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The Hard Horoscope

Ancient astrologers pulled no punches when it came to interpreting the aspects and placements within a horoscope that they considered “bad.” If you had afflictions involving the Twelfth House, you were going to end up in prison. The Moon in its detriment in the Eighth House and receiving an “evil” aspect from Saturn meant that a woman would bring about your death. Not exactly uplifting stuff, but these old guys weren’t interested in making people feel good. Life was hard and they were just trying to keep up.

Modern astrologer, even those using ancient disciplines like Hellenistic astrology or Indian astrology, are much more circumspect in the way they read hard aspects. After all, people generally have more options these days and better able of ameliorate difficult circumstances by making positive decisions. Still, some horoscopes are more challenging than others and more likely to present an individual with obstacles.

I was reminded of this the other day when I was doing some research on Albert Einstein. I came across the horoscope of his first wife, Mileva Maric-Einstein. While Albert’s chart was, overall, relatively positive, Mileva was born with a horoscope that could definitely be characterized as hard. (Click on Mileva Maric to see the chart.)

The most outstanding feature in Mileva’s horoscope is a Grand Cross. These configurations are rare and the one in Mileva’s  chart is particularly striking. The orb of each of the four squares involved is less two and half degrees. There is great intensity in a Grand Cross. It represents a powerful engine within the horoscope. But controlling and guiding that engine can be difficult.

People born with a Grand Cross are not interested in doing the easy stuff. They need to be challenged. As a woman growing up in the Nineteenth Century in Serbia, Mileva encounter many more challenges than her male peers. And yet, Mileva proved equal to those challenges. When Albert Einstein entered the physics program at the Zurich Polytechnic in 1896 there was only one woman in the class. That woman was Mileva Maric.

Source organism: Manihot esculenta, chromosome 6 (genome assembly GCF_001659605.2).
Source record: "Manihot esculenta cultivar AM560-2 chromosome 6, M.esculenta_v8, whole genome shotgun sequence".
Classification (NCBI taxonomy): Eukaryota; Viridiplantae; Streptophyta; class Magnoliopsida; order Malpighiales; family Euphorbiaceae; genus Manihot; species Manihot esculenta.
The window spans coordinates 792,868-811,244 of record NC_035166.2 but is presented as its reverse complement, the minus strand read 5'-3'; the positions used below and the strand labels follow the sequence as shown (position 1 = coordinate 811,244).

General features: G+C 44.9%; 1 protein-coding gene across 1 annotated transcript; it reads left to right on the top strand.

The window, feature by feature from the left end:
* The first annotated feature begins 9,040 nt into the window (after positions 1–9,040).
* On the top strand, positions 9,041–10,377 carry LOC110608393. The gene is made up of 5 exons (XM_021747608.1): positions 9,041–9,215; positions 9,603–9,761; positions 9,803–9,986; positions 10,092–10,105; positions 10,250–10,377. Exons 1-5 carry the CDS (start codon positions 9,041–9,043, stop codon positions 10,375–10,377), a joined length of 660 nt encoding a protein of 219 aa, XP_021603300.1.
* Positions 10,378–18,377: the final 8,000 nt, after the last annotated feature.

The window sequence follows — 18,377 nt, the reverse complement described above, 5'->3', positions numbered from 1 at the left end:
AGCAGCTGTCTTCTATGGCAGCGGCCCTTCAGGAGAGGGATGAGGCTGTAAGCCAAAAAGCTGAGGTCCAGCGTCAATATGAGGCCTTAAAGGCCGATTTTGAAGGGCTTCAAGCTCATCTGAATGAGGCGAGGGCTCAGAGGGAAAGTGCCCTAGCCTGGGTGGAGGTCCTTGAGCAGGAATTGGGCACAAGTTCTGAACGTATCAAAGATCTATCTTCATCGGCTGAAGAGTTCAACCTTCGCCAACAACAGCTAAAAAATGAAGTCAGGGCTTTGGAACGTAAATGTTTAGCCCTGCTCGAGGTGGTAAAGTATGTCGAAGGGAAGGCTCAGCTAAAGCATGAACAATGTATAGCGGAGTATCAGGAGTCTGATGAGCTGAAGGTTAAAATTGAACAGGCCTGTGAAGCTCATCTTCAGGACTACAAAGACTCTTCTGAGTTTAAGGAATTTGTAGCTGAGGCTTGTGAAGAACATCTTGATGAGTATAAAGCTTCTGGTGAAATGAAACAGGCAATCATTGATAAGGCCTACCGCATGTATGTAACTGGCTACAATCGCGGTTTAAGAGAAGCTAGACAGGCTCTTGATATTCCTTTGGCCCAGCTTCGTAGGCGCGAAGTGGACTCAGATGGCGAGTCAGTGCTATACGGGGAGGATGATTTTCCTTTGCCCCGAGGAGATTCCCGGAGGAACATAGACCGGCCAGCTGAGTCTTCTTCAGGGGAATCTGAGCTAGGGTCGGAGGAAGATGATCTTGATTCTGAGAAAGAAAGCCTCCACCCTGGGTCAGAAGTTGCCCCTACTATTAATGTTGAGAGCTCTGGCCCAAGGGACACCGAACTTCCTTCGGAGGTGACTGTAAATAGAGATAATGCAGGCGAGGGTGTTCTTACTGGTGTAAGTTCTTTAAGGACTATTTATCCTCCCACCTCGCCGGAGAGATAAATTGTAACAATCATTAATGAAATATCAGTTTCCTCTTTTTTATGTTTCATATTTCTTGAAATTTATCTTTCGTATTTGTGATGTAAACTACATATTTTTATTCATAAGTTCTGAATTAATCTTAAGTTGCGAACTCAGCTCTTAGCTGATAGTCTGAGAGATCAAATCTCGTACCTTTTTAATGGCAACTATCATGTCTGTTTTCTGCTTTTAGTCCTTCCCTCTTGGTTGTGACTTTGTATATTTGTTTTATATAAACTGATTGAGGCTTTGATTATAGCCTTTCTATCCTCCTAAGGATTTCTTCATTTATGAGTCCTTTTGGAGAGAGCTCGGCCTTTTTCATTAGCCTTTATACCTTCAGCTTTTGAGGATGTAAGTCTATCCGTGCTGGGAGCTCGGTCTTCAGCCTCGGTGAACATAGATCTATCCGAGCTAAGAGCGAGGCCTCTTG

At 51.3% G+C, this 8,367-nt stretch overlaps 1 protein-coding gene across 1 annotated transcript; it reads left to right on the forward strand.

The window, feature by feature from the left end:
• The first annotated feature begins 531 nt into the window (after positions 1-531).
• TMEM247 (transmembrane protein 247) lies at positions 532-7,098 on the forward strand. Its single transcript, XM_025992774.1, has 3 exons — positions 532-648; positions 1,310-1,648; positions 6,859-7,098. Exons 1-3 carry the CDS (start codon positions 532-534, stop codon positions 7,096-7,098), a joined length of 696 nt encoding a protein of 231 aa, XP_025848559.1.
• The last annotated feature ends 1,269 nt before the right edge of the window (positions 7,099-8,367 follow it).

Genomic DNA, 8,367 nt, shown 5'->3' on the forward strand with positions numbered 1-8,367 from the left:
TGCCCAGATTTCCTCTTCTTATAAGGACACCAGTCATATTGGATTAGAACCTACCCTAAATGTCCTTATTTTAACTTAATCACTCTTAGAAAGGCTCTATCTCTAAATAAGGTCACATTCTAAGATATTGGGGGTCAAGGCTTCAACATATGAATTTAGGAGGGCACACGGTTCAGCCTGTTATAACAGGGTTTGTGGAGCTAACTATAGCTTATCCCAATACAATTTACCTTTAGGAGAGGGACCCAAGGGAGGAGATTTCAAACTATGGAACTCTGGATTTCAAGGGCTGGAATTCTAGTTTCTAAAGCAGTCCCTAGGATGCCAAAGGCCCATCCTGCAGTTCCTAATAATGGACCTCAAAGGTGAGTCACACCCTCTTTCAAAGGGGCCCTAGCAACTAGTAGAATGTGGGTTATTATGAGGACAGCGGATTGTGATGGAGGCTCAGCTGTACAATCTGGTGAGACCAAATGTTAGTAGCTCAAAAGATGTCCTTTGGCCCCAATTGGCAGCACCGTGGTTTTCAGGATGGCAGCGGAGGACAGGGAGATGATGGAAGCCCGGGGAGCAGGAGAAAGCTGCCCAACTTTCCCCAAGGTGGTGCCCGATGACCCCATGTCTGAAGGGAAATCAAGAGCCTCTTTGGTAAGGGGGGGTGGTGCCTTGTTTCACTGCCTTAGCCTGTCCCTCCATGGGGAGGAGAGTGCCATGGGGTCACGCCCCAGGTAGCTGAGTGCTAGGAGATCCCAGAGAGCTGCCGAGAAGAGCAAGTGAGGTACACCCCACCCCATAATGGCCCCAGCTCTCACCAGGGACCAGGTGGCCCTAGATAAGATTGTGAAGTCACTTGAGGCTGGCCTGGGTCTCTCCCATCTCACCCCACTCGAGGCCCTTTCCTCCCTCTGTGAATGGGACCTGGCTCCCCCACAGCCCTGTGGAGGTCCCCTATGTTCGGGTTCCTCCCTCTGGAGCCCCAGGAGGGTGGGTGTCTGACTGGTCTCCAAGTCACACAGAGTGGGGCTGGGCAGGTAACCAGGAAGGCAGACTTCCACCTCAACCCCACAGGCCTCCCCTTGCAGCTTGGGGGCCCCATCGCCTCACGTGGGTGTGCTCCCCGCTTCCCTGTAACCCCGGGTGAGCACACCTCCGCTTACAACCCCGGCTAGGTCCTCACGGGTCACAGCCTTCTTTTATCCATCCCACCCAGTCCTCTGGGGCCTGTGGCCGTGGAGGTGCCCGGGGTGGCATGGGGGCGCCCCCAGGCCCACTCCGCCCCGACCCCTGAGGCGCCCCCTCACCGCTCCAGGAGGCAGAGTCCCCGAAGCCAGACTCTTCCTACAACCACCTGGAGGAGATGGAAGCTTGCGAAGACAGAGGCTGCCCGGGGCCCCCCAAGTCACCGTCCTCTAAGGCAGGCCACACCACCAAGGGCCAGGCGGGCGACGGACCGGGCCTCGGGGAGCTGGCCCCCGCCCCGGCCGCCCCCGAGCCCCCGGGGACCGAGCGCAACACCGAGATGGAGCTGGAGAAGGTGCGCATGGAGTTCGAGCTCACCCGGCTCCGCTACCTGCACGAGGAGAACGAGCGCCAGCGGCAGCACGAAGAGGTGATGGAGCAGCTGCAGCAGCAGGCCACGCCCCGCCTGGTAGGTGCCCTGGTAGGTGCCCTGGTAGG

Unfortunately, with a Grand Cross, you don’t get time for a victory lap. One challenge follows another. Illness interfered with Mileva’s studies. Forced to take a semester off, she took the exam that would allow her to pursue a career as a teacher one year later that Albert, who was by this time her boyfriend. She failed that exam. She took it again the next years and again her scores were too low. However, by this time Mileva was dealing with a very different sort of challenge.

Mileva was pregnant. She and Albert were engaged but, within the straitlaced scientific community of Switzerland, a child conceived out of wedlock would have killed both their chances for a career in science. Mileva agreed to go back to Serbia to have the child. We can only imagine her feelings at this time. The proud young woman who had left home with such hope was not returning  pregnant and without a teaching certificate.

On Jan. 27, 1902 Mileva gave birth to a daughter. No one knows what happened to this child. She was either given up for adoption or died in infancy. What is known from testimony of people who knew her is that the Mileva who returned to Switzerland to marry Albert Einstein the the same ambitious young woman who had carved out a place for herself at the university. She was withdrawn, sad and maybe a bit hard.

There are positive aspect in Mileva’s horoscope. Even the other square in the chart, between her Moon and the Sun and Mercury, could be seen as a benefit. It provides for a keen mind, well adapted for dealing with practical problems. In different circumstances this configuration could have helped her rebound from the misery she had experienced. However, Mileva found it easier to stop fighting the system and slip back into the traditional role of a wife and mother.

This brings us to the big question that is often asked about the relationship between Mileva and her husband: did she contribute to the development to the theory of relativity. Historians in the field of science say no, but there is testimony from both the couple’s son and Mileva’s Serbian relatives and friends that she and Albert discussed physics at various times while Einstein was working on these ideas. However, the fact that they discussed a subject that they both understood and, to some degree, loved doesn’t necessarily mean that they were collaborating.

Mileva’s horoscope doesn’t provide an answer that question but it does seem unlikely that a person driven by a Grand Cross in their horoscope would have settled for being a passive, behind-the-scenes contributor. There’s no evidence that Mileva ever claimed credit for Albert’s historic work and I think that, if she had contributed, she would have let it be known. For people with hard horoscopes it tends all or nothing. Either you take on the challenges and break through the obstacles or you let those hard aspects become your shield against further disappointment.

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